Linux Device Driver Development



Device drivers are parts of the operating system that facilitate usage of hardware devices via certain programming interface so that software applications can control and operate the devices. As each driver is specific to a particular operating system, one need separate Linux, Windows, or Unix device drivers to enable the use of your device on different computers.

Device drivers take on a special role in the Linux kernel. They are distinct “black boxes” that make a particular piece of hardware respond to a well-defined internal programming interface; they hide completely the details of how the device works. User activities are performed by means of a set of standardized calls that are independent of the specific driver; mapping those calls to device-specific operations that act on real hardware is then the role of the device driver. This programming interface is such that drivers can be built separately from the rest of the kernel and “plugged in” at runtime when needed. This modularity makes Linux drivers easy to write, to the point that there are now hundreds of them available.

Linux has helped to democratize operating systems. The Linux kernel remains a large and complex body of code, however, and would-be kernel hackers need an entry point where they can approach the code without being overwhelmed by complexity. Often, device drivers provide that gateway.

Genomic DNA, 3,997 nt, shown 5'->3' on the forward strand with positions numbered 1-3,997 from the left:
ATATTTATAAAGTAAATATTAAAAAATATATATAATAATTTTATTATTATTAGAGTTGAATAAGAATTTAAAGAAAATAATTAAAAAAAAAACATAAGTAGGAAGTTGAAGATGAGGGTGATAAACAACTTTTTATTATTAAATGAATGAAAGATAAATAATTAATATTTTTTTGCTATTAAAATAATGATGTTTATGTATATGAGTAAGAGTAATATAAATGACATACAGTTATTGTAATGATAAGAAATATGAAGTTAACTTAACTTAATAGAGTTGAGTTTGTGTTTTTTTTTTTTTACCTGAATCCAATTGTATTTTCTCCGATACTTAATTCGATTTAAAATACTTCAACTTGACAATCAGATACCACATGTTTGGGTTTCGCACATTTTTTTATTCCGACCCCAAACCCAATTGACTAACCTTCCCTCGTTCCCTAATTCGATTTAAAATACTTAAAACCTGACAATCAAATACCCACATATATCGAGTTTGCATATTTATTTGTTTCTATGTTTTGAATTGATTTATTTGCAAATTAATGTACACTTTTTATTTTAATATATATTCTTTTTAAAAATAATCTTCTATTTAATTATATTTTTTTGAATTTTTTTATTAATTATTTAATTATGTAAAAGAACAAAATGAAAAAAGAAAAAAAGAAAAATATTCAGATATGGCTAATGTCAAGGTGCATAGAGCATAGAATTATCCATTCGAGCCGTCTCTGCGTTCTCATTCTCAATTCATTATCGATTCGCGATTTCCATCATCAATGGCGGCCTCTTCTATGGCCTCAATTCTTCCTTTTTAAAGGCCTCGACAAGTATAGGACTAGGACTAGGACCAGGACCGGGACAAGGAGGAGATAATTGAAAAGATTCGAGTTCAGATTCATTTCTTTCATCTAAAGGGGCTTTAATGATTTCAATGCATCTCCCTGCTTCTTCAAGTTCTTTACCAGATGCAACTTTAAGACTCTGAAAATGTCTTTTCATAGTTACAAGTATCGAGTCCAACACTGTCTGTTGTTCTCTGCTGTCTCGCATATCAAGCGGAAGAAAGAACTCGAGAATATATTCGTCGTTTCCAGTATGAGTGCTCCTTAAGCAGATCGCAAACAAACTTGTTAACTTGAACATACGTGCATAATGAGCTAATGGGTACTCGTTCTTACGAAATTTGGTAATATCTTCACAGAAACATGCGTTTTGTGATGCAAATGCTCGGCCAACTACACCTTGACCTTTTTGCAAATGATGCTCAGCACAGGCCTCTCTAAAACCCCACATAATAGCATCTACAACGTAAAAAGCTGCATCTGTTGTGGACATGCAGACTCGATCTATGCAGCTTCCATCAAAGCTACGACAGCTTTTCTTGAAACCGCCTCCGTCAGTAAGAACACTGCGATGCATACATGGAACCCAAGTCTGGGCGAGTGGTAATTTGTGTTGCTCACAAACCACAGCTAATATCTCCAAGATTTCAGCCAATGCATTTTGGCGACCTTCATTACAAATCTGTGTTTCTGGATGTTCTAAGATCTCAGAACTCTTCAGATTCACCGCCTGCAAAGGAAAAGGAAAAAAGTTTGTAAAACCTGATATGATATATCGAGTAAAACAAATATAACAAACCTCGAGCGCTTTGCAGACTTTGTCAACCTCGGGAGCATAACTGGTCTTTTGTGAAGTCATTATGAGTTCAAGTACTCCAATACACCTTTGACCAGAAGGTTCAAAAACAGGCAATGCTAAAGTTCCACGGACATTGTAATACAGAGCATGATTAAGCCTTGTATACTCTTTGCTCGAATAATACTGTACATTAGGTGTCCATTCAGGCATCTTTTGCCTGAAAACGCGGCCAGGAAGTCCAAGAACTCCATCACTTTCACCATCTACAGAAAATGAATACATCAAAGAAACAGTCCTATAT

Linux Driver Architecture

The Linux driver model is different. For users, the goal is to provide the “Just Works” experience. The Linux model is that IHVs get the source code for their driver accepted into the mainline kernel. This entails a public peer review process to ensure that the driver code is of sufficient quality and does not have obvious bugs or security risks.

Linux has neither a stable binary driver ABI nor a stable source-code driver Application Programming Interface (API). That is, there is no guarantee that an interface provided in one version of the kernel will be available in the next version, and portions of the ABI and API change in every kernel release.

The Linux device driver architecture as compared to the Windows one is that Linux does not have a standard driver model or a clean separation into layers. Each device driver is usually implemented as a module that can be loaded and unloaded into the kernel dynamically.

Linux provides means for plug-and-play support and power management so that drivers can use them to manage devices correctly, but this is not a requirement.

Modules export functions they provide and communicate by calling these functions and passing around arbitrary data structures. Requests from user applications come from the filesystem or networking level, and are converted into data structures as necessary. Modules can be stacked into layers, processing requests one after another, with some modules providing a common interface to a device family such as USB devices.

Linux device drivers support three kinds of devices:

  • Character devices which implement a byte stream interface.